Pride and Prejudice - Essay Example

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In the time period of Austen’s Pride and Prejudice, the roles for men and women were clearly delineated. Gender roles were rigid. The expectations for women were quite conservative. A man searching for a wife would be seeking a woman who was well-mannered, with a good reputation…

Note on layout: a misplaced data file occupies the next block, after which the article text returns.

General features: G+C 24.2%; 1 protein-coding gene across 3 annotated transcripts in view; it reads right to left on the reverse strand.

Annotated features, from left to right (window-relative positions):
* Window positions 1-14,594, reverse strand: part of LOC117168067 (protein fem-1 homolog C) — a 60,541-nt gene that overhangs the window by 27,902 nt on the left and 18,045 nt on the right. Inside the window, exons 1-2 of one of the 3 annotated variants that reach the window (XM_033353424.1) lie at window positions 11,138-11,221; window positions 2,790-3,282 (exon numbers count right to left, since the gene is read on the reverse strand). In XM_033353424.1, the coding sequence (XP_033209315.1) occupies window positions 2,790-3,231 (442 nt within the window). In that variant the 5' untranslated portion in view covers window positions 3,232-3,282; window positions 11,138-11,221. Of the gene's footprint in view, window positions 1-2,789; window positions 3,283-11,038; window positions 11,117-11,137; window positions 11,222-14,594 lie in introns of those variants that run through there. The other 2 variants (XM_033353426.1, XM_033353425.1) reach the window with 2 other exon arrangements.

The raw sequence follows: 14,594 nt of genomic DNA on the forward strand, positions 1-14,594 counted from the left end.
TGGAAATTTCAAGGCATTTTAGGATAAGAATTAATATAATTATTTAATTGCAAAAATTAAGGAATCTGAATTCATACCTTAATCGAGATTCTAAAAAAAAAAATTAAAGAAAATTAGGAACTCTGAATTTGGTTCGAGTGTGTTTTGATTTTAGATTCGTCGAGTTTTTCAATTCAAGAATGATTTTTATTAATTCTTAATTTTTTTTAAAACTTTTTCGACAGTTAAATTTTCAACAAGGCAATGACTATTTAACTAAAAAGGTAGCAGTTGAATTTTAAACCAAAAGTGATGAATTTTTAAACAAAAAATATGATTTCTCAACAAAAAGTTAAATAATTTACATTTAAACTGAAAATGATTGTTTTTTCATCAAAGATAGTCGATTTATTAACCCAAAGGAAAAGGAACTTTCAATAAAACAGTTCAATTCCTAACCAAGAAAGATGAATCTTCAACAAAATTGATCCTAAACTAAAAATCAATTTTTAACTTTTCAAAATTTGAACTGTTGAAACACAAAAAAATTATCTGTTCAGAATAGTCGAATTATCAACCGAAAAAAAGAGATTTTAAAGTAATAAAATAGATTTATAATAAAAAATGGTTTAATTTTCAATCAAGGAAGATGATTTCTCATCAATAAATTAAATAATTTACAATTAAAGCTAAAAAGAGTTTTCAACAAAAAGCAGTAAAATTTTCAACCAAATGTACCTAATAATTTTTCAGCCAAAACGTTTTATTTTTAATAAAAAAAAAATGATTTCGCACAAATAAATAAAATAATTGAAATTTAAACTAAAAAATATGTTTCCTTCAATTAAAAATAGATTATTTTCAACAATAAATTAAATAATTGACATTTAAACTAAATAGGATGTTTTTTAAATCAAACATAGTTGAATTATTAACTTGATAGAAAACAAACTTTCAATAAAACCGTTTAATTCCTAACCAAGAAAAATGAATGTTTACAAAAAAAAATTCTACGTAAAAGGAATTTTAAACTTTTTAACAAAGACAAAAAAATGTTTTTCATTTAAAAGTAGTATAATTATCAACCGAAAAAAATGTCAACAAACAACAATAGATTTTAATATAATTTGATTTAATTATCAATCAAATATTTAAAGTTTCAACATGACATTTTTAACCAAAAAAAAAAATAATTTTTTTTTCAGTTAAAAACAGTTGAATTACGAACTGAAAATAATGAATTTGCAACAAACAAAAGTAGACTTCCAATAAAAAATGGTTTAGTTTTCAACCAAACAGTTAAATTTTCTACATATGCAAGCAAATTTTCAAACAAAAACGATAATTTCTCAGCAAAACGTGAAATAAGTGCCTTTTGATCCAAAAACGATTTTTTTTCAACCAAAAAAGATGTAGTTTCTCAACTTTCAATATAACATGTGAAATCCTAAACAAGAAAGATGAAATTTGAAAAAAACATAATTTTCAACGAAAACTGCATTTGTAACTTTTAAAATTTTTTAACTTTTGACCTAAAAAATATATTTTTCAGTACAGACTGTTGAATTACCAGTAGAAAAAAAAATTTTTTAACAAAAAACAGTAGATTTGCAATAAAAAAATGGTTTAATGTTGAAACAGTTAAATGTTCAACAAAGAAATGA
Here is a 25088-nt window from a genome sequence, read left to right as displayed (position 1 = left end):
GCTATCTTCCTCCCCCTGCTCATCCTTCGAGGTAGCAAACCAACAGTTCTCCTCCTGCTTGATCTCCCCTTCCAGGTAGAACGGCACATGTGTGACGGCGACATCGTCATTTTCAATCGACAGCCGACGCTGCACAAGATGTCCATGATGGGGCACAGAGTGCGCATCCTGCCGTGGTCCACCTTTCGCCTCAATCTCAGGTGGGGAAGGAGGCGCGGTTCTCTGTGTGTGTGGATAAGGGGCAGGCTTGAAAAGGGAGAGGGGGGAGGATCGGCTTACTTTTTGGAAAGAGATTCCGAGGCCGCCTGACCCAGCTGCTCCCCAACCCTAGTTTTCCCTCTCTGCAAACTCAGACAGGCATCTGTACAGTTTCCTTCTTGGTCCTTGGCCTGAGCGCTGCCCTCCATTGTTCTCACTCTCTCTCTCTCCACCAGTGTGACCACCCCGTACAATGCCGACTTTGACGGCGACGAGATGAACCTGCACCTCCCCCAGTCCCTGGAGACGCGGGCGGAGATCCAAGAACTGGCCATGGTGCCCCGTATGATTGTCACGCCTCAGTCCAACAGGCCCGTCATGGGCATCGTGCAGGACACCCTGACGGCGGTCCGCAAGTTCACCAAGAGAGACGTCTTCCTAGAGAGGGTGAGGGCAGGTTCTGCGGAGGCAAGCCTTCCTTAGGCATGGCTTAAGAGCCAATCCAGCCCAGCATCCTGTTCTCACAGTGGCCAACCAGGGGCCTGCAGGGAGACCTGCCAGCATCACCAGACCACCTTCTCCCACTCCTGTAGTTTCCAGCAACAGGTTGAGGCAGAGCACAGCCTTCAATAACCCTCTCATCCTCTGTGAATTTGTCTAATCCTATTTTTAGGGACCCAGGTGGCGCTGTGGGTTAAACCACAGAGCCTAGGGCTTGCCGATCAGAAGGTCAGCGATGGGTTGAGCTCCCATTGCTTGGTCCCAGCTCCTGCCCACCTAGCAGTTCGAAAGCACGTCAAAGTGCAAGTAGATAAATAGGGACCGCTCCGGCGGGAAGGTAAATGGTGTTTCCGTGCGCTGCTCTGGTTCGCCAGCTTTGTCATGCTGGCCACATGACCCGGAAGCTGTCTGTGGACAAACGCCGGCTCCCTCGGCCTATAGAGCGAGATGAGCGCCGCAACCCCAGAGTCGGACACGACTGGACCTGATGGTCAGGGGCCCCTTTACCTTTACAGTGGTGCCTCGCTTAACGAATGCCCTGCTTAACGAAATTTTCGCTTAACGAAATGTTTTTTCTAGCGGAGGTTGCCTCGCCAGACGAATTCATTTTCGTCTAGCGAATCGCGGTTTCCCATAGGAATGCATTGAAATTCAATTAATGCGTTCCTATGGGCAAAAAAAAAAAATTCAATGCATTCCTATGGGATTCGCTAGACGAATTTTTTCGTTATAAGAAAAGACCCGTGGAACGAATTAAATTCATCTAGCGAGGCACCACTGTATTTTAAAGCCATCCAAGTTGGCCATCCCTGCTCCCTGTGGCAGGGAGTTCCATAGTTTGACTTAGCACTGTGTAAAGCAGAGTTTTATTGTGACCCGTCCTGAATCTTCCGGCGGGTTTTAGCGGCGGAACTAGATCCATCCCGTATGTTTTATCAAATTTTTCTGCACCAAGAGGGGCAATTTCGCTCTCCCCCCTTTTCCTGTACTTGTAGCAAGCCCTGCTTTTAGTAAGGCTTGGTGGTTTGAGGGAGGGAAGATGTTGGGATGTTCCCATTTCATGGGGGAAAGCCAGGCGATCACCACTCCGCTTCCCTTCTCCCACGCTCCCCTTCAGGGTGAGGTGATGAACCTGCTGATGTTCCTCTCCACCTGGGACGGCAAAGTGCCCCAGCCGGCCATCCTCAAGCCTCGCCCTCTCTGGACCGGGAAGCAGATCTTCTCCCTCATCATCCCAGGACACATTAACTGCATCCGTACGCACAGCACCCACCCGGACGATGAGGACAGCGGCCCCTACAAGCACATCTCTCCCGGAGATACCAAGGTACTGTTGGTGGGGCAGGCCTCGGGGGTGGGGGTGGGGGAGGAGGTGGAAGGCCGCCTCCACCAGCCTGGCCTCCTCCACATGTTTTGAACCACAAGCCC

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Download file to see previous pages She should also be pretty to look at and someone who is willing to abide by the social norms of the time, since to do otherwise was to invite public scorn, disapproval, and humiliation. Women sought out men with good social standing and wealth as partners. For men, wealth and standing trumped all else. Your character was assumed to be good or justified if your standing and wealth were great enough. A single woman of no means was in a precarious situation since she needed to make a ‘good marriage’ (one to a wealthy man) in order to have any hope in society. If her social status was low, a potential partner would make negative assumptions about her character. Austen’s stance on the social practices of the time seems obvious. She uses irony to display her displeasure for the mores and norms of the time. The opening statement of the book is ironic: “It is a truth universally acknowledged, that a single man in possession of a good fortune, must be in want of a wife” (Austen 1). The suggestion is that if a man has money, then the next thing he needs to procure is a wife. And the flipside of that statement is that a woman wants to marry a man with wealth. The title itself is also ironic. Both characters suffer from both pride and prejudice, which interferes with their ability to recognize their affection for one another. Both exercise prejudice in assessing one another. And both let their pride get in the way. During the initial ball scene, Darcy’s behavior is quite foolish and excessive. He pronounces all of the women in the room to be unattractive and claims that Bingley is dancing with the only pretty girl in the room. When Bingley suggests that he dance with Elizabeth, Darcy says, “She is tolerable, but not handsome enough to tempt me; and I am in no humor at present to give consequence to young ladies who are slighted by other men” (8). This is an attempt at humor on Austen’s part. It is ludicrous logic Darcy is employing; he only wants to dance with young ladies who are at present engaged with other dance partners. And he will pass on a woman who is available. Bingley’s behavior is much more socially acceptable as he claims to never have met so many pleasant girls. Jane is being quite sociable and getting lots of attention from the men in the room, so her behavior is very socially acceptable. Elizabeth is no doubt hurt by Darcy’s snub, but later uses it as entertaining fodder for her friends, which is also a socially acceptable response to the situation. In the Spring, Darcy suddenly proposes to Elizabeth, so his behavior at their initial meeting is all the more ridiculous. During this scene it is particularly obvious to the reader that Darcy and Elizabeth have strong feelings for one another. Austen even provides the ironic statement of Darcy to Elizabeth regarding the fact that she says things she doesn’t believe. “I have had the pleasure of your acquaintance long enough to know that you find great enjoyment in occasionally professing opinions which are in fact not your own’ (150). Elizabeth goes onto reproach Darcy for his refusal to dance with her at the ball. The fact that she is brining this up and teasing him about it reveals to the reader that she indeed has feelings for him. When Darcy tries to defend his behavior by saying that he didn’t know anyone outside of his party, Elizabeth sarcastically says, “And nobody can ever be introduced in a ball room” ...Download file to see next pagesRead More
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